We’re fast approaching the one-year anniversary of the passage of the Tax Cuts and Jobs Act (TCJA). All these months later, the law continues to challenge tax experts and business owners alike as they try to implement strategies to maximize the tax savings from the act.
One example is the new tax deduction for qualified business income (QBI) that’s available to eligible owners of “pass-through” entities, including many construction companies. It’s a potentially valuable break, but you’ll need a CPA’s guidance to properly claim it. Let’s deconstruct it a bit to lay the groundwork.
A new twist
Pass-through entities are businesses whose earned income “passes through” to owners’ personal returns, where federal income tax liability is then assessed. Examples include sole proprietorships, partnerships, S corporations and, typically, limited liability companies (LLCs).
If you operate your construction company under one of these entity types, you’re probably aware that there’s never been any special tax treatment applied to business income that passes through to your personal return. You just pay taxes on it as you do on your other ordinary income. But, with the introduction of the QBI deduction, also referred to as the “pass-through deduction” or the “Section 199A deduction,” that has changed.
Qualified business income
For tax years beginning on or after January 1, 2018, and before January 1, 2026, the TCJA establishes a new deduction based on a noncorporate owner’s QBI. For purposes of this tax break, QBI can generally be defined as the net amount of qualified items of income, gain, deduction and loss from any qualified business of the noncorporate owner.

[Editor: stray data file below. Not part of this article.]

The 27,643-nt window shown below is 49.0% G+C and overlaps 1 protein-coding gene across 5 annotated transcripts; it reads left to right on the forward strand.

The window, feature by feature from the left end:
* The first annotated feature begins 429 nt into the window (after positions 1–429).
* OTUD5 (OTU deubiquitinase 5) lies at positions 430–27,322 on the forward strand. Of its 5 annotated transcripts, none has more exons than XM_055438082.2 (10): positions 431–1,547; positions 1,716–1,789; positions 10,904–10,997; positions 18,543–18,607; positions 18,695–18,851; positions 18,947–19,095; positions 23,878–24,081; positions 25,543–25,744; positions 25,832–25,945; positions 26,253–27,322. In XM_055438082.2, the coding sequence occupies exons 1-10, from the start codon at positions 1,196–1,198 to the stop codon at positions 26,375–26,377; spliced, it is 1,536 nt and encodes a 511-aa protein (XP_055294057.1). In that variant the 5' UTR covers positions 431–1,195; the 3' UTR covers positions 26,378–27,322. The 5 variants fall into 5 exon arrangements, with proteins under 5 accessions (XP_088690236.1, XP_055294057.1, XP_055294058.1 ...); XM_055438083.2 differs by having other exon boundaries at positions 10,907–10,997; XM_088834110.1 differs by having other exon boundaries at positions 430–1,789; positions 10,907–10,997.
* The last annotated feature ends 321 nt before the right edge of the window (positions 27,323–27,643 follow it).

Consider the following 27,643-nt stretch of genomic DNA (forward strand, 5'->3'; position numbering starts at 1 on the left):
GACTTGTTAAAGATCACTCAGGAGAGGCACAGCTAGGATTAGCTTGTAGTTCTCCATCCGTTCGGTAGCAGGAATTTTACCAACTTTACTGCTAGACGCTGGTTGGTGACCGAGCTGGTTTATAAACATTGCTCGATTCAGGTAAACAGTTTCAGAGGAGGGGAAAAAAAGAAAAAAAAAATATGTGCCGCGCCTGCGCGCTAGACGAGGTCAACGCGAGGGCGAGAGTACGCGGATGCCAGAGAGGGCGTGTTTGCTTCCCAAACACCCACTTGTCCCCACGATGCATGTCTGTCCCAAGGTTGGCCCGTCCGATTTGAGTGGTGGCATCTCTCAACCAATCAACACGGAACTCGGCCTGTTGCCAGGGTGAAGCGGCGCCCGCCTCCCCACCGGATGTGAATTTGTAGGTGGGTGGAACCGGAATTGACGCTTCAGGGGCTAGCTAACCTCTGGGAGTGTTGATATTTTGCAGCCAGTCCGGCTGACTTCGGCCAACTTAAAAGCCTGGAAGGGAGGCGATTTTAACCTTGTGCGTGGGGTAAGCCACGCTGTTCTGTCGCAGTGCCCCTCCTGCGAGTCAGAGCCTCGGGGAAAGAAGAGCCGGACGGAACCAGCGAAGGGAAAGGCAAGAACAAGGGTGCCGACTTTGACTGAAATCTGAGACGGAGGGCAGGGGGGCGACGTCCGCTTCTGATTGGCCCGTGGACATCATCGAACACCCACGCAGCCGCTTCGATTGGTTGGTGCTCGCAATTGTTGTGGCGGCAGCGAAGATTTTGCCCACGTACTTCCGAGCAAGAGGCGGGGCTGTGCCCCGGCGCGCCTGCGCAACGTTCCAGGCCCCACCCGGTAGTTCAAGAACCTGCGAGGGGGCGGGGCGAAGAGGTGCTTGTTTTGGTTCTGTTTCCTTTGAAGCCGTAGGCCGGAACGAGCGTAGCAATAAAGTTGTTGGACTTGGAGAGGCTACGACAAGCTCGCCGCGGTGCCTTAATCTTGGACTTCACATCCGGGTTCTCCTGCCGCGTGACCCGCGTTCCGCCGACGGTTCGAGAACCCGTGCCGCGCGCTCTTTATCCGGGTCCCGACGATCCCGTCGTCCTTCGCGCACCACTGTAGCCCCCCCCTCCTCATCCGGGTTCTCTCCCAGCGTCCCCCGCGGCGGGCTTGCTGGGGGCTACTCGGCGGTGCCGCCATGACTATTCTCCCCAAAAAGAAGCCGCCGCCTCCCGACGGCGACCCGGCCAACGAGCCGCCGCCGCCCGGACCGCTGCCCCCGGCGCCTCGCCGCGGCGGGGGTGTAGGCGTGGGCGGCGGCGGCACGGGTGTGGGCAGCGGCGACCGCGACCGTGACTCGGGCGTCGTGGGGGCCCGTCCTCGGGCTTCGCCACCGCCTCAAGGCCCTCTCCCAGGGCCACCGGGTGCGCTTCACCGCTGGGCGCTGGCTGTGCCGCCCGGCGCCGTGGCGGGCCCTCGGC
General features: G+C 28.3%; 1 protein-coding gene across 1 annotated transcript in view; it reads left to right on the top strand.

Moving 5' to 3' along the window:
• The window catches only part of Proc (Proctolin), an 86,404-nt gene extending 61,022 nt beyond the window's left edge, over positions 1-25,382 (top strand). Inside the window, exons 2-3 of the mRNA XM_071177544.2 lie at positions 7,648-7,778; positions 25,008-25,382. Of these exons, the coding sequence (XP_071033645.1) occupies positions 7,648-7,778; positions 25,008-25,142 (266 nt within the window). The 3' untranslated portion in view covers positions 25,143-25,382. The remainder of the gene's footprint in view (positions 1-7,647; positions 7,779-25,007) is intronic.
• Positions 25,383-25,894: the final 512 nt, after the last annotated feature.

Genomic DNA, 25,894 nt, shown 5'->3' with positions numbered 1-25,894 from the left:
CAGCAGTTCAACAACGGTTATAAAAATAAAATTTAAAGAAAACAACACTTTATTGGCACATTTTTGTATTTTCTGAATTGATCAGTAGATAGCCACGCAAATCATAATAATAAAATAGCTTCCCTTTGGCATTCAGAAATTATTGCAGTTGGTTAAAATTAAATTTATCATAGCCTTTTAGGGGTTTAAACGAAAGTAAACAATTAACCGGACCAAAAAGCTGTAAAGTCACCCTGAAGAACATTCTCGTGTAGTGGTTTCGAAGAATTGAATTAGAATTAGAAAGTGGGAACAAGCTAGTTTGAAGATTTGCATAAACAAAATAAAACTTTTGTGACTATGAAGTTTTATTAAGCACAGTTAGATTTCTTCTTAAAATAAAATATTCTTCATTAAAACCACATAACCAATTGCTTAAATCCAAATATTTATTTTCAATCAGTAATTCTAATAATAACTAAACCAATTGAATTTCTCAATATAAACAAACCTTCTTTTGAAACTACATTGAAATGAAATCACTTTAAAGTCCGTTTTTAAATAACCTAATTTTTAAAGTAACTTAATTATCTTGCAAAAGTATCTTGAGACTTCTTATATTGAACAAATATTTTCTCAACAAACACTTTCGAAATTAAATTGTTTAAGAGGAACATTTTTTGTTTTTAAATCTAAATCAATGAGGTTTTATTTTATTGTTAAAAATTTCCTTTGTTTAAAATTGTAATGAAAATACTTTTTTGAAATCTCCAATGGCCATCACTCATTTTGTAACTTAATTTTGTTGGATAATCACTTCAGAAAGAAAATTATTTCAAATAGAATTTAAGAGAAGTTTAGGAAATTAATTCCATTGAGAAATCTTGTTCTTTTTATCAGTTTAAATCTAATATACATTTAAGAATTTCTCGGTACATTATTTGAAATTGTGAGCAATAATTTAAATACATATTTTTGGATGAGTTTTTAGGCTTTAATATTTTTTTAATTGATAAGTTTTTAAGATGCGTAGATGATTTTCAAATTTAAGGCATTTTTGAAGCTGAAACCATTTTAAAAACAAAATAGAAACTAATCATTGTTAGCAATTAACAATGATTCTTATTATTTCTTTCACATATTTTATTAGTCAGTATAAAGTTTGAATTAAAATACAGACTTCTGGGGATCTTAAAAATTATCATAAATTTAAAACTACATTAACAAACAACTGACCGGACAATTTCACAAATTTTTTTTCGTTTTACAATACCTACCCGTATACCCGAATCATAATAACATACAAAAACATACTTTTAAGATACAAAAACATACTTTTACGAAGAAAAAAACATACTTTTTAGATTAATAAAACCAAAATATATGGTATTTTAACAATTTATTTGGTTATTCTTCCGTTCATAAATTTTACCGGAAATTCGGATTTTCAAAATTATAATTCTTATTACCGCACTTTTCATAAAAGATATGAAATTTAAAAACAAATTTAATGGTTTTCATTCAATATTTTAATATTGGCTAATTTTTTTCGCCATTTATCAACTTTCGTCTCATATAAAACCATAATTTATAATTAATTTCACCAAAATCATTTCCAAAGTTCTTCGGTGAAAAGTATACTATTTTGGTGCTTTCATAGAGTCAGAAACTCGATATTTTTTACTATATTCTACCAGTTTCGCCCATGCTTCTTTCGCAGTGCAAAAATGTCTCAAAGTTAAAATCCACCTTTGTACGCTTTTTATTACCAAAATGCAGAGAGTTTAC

The deduction is available to individuals (as well as estates and trusts) that own interests in qualifying business entities. It isn’t allowed in calculating an owner’s adjusted gross income, but it reduces taxable income. In effect, it works like an itemized deduction — though you don’t have to itemize to claim it.
It generally equals 20% of QBI, subject to certain restrictions. The restrictions begin to phase in when an owner’s taxable income (before the QBI deduction) exceeds $157,500 — or $315,000 for married couples filing jointly. They fully apply when income reaches $207,500 and $415,000, respectively.
Boundaries to beware of
Payment of relatively low employee wages may limit this tax break. If an owner’s taxable income is high enough that the income-based restrictions fully apply, the maximum amount of the QBI deduction can’t exceed 50% of the total W-2 wages paid to all employees of the business (including wages paid to owners) or the sum of 25% of W-2 wages plus 2.5% of the cost of qualified property — whichever is greater.
“Qualified property” is depreciable tangible property (including real estate) owned by a qualified business as of year-end and used by the business at any point during the tax year to produce QBI.
A change to consider
This QBI deduction could signal to some contractors that it’s time for a change. Some owners of sole proprietorships or single-member LLCs with no employees don’t pay themselves (or anyone else) W-2 wages. Instead, they take the net income of the business for themselves once they’ve paid all other business expenses in cash.
If you’ve run your company in this manner and your income is high enough that the W-2 wage limit applies, now may be a good time to start paying yourself W-2 wages. Otherwise, you won’t be able to claim this valuable new deduction.
Worth the effort
Note that, if your construction company is a C corporation, you aren’t eligible for the QBI deduction. But the TCJA likely provides tax savings to you, too. It replaces graduated C corporation income tax rates that topped out at 35% with a flat rate of only 21%.
Navigating the complexities of the TCJA may not be easy, but doing so is worth the effort. As mentioned, work with your CPA to identify and implement the right strategies.
We welcome the opportunity to put our construction industry expertise to work for you. To learn more about how our firm can help advance your success, please contact Dave Wolfenden at (302) 254-8240.